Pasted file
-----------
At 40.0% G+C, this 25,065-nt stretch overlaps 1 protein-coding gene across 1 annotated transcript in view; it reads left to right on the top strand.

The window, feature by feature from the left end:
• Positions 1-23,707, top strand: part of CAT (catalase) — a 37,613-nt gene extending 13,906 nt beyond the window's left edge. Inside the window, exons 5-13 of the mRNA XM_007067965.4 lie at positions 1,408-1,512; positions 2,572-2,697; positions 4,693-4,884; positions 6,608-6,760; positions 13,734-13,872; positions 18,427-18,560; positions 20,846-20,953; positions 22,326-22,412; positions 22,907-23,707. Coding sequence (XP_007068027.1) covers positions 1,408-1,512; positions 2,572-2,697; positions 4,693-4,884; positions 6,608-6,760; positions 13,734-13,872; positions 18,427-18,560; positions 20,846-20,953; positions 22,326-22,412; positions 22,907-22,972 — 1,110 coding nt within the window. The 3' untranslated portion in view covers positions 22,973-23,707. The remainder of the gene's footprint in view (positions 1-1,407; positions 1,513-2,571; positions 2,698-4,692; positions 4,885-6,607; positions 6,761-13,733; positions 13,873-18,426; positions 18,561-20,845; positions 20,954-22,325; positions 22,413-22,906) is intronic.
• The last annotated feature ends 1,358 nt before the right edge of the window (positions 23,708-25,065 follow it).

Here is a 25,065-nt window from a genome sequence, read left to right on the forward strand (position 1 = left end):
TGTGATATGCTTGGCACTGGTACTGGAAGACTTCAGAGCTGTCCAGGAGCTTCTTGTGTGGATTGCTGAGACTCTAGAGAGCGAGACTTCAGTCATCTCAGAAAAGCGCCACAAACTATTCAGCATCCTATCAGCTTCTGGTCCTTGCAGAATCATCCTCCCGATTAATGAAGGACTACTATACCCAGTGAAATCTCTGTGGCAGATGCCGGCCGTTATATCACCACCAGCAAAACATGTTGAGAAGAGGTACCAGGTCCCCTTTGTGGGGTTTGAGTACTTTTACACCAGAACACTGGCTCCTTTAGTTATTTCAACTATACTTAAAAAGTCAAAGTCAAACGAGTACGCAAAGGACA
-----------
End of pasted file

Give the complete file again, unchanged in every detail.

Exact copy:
At 40.0% G+C, this 25,065-nt stretch overlaps 1 protein-coding gene across 1 annotated transcript in view; it reads left to right on the top strand.

The window, feature by feature from the left end:
• Positions 1-23,707, top strand: part of CAT (catalase) — a 37,613-nt gene extending 13,906 nt beyond the window's left edge. Inside the window, exons 5-13 of the mRNA XM_007067965.4 lie at positions 1,408-1,512; positions 2,572-2,697; positions 4,693-4,884; positions 6,608-6,760; positions 13,734-13,872; positions 18,427-18,560; positions 20,846-20,953; positions 22,326-22,412; positions 22,907-23,707. Coding sequence (XP_007068027.1) covers positions 1,408-1,512; positions 2,572-2,697; positions 4,693-4,884; positions 6,608-6,760; positions 13,734-13,872; positions 18,427-18,560; positions 20,846-20,953; positions 22,326-22,412; positions 22,907-22,972 — 1,110 coding nt within the window. The 3' untranslated portion in view covers positions 22,973-23,707. The remainder of the gene's footprint in view (positions 1-1,407; positions 1,513-2,571; positions 2,698-4,692; positions 4,885-6,607; positions 6,761-13,733; positions 13,873-18,426; positions 18,561-20,845; positions 20,954-22,325; positions 22,413-22,906) is intronic.
• The last annotated feature ends 1,358 nt before the right edge of the window (positions 23,708-25,065 follow it).

Here is a 25,065-nt window from a genome sequence, read left to right on the forward strand (position 1 = left end):
TGTGATATGCTTGGCACTGGTACTGGAAGACTTCAGAGCTGTCCAGGAGCTTCTTGTGTGGATTGCTGAGACTCTAGAGAGCGAGACTTCAGTCATCTCAGAAAAGCGCCACAAACTATTCAGCATCCTATCAGCTTCTGGTCCTTGCAGAATCATCCTCCCGATTAATGAAGGACTACTATACCCAGTGAAATCTCTGTGGCAGATGCCGGCCGTTATATCACCACCAGCAAAACATGTTGAGAAGAGGTACCAGGTCCCCTTTGTGGGGTTTGAGTACTTTTACACCAGAACACTGGCTCCTTTAGTTATTTCAACTATACTTAAAAAGTCAAAGTCAAACGAGTACGCAAAGGACA